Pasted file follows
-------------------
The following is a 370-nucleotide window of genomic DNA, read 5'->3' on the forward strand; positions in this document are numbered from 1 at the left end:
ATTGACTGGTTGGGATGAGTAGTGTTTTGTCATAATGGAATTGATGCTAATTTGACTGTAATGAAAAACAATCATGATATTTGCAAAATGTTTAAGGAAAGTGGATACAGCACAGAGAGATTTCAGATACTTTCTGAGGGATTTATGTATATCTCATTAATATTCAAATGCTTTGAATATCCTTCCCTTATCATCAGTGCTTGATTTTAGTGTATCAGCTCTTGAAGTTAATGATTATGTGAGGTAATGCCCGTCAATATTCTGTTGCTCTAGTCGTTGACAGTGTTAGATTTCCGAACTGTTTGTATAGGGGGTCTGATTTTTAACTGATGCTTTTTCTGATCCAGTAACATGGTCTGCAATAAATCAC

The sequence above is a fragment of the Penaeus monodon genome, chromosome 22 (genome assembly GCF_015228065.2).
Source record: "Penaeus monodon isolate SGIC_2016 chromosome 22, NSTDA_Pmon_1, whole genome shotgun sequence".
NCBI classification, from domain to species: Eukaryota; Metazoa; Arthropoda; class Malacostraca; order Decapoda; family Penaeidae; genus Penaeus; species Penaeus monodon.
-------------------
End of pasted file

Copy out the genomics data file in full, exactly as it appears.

The following is a 370-nucleotide window of genomic DNA, read 5'->3' on the forward strand; positions in this document are numbered from 1 at the left end:
ATTGACTGGTTGGGATGAGTAGTGTTTTGTCATAATGGAATTGATGCTAATTTGACTGTAATGAAAAACAATCATGATATTTGCAAAATGTTTAAGGAAAGTGGATACAGCACAGAGAGATTTCAGATACTTTCTGAGGGATTTATGTATATCTCATTAATATTCAAATGCTTTGAATATCCTTCCCTTATCATCAGTGCTTGATTTTAGTGTATCAGCTCTTGAAGTTAATGATTATGTGAGGTAATGCCCGTCAATATTCTGTTGCTCTAGTCGTTGACAGTGTTAGATTTCCGAACTGTTTGTATAGGGGGTCTGATTTTTAACTGATGCTTTTTCTGATCCAGTAACATGGTCTGCAATAAATCAC

The sequence above is a fragment of the Penaeus monodon genome, chromosome 22 (genome assembly GCF_015228065.2).
Source record: "Penaeus monodon isolate SGIC_2016 chromosome 22, NSTDA_Pmon_1, whole genome shotgun sequence".
NCBI classification, from domain to species: Eukaryota; Metazoa; Arthropoda; class Malacostraca; order Decapoda; family Penaeidae; genus Penaeus; species Penaeus monodon.